Did the Democrat nominee for Oklahoma governor violate state laws?

Joy Hofmeister, Oklahoma superintendent of public instruction, is the Democrat nominee for governor. She is challenging incumbent Republican Governor Kevin Stitt.

No one is more surprised than I am that Oklahoma’s gubernatorial race is even in play. It’s currently listed as a toss-up by Real Clear Politics aggregated averaging, with Hofmeister up over Stitt by 1 point in the most recent poll. Oklahoma gubernatorial race is one of the midterm election cycle’s sleeper races. Recent polls have not been good news for Stitt.

Hofmeister was a Republican until she decided to run against Stitt for governor. She switched to the Democrat Party in order to run. If she wins, she will be the first Democrat to win a statewide office in Oklahoma since 2006. Governor Stitt is losing support from two crucial demographic groups – independent voters and suburban women voters. They are moving toward Hofmeister. Hofmeister is also surging in rural areas. That’s not good news for Stitt.

The Washington Examiner has an exclusive story on Hofmeister’s campaign that may affect some voters as they head to the polls. It looks like Hofmeister’s campaign violated state laws with her social media activity. She may be running afoul of ethics laws. Campaign finance lawyers note that her government website links to her campaign’s social media accounts. It also looks like the government has promoted her Twitter posts. All of this is a no-no, legally speaking. Remember, she is in a government position as Oklahoma superintendent of public instruction. She should be well aware of ethics laws in state government. Other government officials are not linking their campaign social media accounts to their pages.

Hofmeister’s page on the Oklahoma education department’s website links to her gubernatorial campaign accounts on Twitter and Facebook, according to a Washington Examiner review Thursday. Her Twitter handle is “Joy4OK,” and her Facebook is listed under “JoyforOklahoma,” while both accounts, as is standard for political candidates, share footage of campaign events and ads.

Oklahoma law holds that a person cannot campaign with “the use of public funds, property or time to engage in activities designed to influence the results of an election for state office or a state question.” In addition, officials are barred from engaging in activities “designed to influence the results of an election for state office” on public time or posting “materials that advocate for the election or defeat of a clearly identified candidate,” according to the Oklahoma Ethics Commission.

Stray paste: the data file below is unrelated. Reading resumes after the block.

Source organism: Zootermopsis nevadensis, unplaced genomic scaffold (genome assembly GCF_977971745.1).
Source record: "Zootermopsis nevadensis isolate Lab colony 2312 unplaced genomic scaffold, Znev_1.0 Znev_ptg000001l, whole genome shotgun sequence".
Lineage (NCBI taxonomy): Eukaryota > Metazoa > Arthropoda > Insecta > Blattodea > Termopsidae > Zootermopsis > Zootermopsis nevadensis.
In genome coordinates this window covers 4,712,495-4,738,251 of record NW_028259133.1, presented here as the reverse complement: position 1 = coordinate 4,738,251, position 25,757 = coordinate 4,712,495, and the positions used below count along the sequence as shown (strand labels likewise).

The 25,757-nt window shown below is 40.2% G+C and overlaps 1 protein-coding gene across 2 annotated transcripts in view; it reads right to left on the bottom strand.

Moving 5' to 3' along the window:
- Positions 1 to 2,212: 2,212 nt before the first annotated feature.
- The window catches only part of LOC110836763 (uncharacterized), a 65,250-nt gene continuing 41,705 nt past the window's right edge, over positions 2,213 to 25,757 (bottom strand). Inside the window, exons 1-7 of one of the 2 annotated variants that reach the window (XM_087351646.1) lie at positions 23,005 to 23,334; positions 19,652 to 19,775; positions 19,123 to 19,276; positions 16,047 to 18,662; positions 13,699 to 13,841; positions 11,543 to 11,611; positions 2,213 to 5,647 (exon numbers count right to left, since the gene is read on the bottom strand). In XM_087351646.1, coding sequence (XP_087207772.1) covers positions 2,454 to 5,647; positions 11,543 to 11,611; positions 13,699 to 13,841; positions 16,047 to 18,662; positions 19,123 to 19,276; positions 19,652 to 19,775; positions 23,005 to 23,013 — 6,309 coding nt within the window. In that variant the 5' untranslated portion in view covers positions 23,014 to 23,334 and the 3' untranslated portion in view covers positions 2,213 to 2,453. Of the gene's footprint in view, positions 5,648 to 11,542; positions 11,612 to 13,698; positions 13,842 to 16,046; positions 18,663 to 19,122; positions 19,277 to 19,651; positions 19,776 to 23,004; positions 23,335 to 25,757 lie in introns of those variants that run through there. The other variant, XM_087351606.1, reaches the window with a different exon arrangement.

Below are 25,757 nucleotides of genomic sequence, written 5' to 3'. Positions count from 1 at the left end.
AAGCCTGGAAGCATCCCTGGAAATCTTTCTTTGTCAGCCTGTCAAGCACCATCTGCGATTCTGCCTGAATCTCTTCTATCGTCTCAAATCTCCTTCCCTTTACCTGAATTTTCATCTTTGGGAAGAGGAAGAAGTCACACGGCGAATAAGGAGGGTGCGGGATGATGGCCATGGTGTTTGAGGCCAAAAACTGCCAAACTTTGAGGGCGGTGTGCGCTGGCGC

“Secretary Hofmeister has likely violated Oklahoma’s ethics laws by using her official, state-funded biography webpage to promote her election campaign,” said Curtis Schube, a lawyer at the Dhillon Law Group who specializes in election law. “Specifically, her bio page includes links to her campaign social media account and her campaign website, which are dedicated to advancing her candidacy for office.”

More dire is the opinion of one lawyer who specializes in election law. Chris Winkelman says that the social media violations “could also run afoul of Oklahoma criminal law”:

It is illegal in Oklahoma for public officials to “directly or indirectly coerce, attempt to coerce, command, advise, or direct any state employees” to pay or contribute “to any party, committee, organization, agency or person for political purposes.”

“These laws are in place not only to protect taxpayer funds from being misappropriated but also to protect state employees from feeling pressured into providing political support for their boss,” said Winkelman, who in the past was general counsel for the National Republican Congressional Committee.

The Oklahoma education department’s Twitter account has retweeted Hofmeister’s campaign account and tagged her campaign in numerous instances. This may be a violation of ethics law, too. It gives the impression that the state government is supporting the candidate.

This isn’t the first time Hofmeister finds herself involved in an election controversy. In 2017, she was criminally indicted for campaign finance violations and conspiracy. She allegedly raised money illegally while running against incumbent Republican Superintendent Janet Barresi and was colluding with a dark money group. Charges were dismissed.

Will Oklahoma voters take all of this into consideration when they go to vote? This continues to be a race – a real sleeper race – to keep an eye on.

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